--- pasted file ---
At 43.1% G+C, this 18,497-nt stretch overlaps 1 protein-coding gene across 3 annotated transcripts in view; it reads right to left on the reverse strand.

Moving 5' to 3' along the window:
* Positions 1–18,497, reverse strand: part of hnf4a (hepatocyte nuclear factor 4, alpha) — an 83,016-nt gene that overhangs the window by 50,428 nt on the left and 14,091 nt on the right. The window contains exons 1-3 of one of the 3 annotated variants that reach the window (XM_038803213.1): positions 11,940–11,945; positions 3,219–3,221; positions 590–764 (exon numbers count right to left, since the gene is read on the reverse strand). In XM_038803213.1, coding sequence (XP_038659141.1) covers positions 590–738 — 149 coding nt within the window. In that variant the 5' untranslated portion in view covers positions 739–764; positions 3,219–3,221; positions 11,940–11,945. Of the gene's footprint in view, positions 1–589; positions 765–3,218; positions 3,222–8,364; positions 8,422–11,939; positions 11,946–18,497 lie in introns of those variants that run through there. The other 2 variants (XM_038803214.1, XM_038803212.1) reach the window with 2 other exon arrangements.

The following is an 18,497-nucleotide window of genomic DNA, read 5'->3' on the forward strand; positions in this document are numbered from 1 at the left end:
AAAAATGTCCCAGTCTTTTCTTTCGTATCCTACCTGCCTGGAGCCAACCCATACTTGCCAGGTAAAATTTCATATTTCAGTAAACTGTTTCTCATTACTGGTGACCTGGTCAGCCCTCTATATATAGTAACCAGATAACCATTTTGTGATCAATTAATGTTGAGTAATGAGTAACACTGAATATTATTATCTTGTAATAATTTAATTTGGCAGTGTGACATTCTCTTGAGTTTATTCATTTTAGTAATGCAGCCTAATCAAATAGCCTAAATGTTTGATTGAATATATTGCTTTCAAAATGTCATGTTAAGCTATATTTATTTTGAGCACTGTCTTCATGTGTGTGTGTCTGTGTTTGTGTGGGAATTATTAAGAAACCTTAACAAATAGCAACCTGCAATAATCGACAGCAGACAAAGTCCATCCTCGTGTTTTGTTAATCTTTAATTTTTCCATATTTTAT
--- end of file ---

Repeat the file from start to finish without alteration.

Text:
At 43.1% G+C, this 18,497-nt stretch overlaps 1 protein-coding gene across 3 annotated transcripts in view; it reads right to left on the reverse strand.

Moving 5' to 3' along the window:
* Positions 1–18,497, reverse strand: part of hnf4a (hepatocyte nuclear factor 4, alpha) — an 83,016-nt gene that overhangs the window by 50,428 nt on the left and 14,091 nt on the right. The window contains exons 1-3 of one of the 3 annotated variants that reach the window (XM_038803213.1): positions 11,940–11,945; positions 3,219–3,221; positions 590–764 (exon numbers count right to left, since the gene is read on the reverse strand). In XM_038803213.1, coding sequence (XP_038659141.1) covers positions 590–738 — 149 coding nt within the window. In that variant the 5' untranslated portion in view covers positions 739–764; positions 3,219–3,221; positions 11,940–11,945. Of the gene's footprint in view, positions 1–589; positions 765–3,218; positions 3,222–8,364; positions 8,422–11,939; positions 11,946–18,497 lie in introns of those variants that run through there. The other 2 variants (XM_038803214.1, XM_038803212.1) reach the window with 2 other exon arrangements.

The following is an 18,497-nucleotide window of genomic DNA, read 5'->3' on the forward strand; positions in this document are numbered from 1 at the left end:
AAAAATGTCCCAGTCTTTTCTTTCGTATCCTACCTGCCTGGAGCCAACCCATACTTGCCAGGTAAAATTTCATATTTCAGTAAACTGTTTCTCATTACTGGTGACCTGGTCAGCCCTCTATATATAGTAACCAGATAACCATTTTGTGATCAATTAATGTTGAGTAATGAGTAACACTGAATATTATTATCTTGTAATAATTTAATTTGGCAGTGTGACATTCTCTTGAGTTTATTCATTTTAGTAATGCAGCCTAATCAAATAGCCTAAATGTTTGATTGAATATATTGCTTTCAAAATGTCATGTTAAGCTATATTTATTTTGAGCACTGTCTTCATGTGTGTGTGTCTGTGTTTGTGTGGGAATTATTAAGAAACCTTAACAAATAGCAACCTGCAATAATCGACAGCAGACAAAGTCCATCCTCGTGTTTTGTTAATCTTTAATTTTTCCATATTTTAT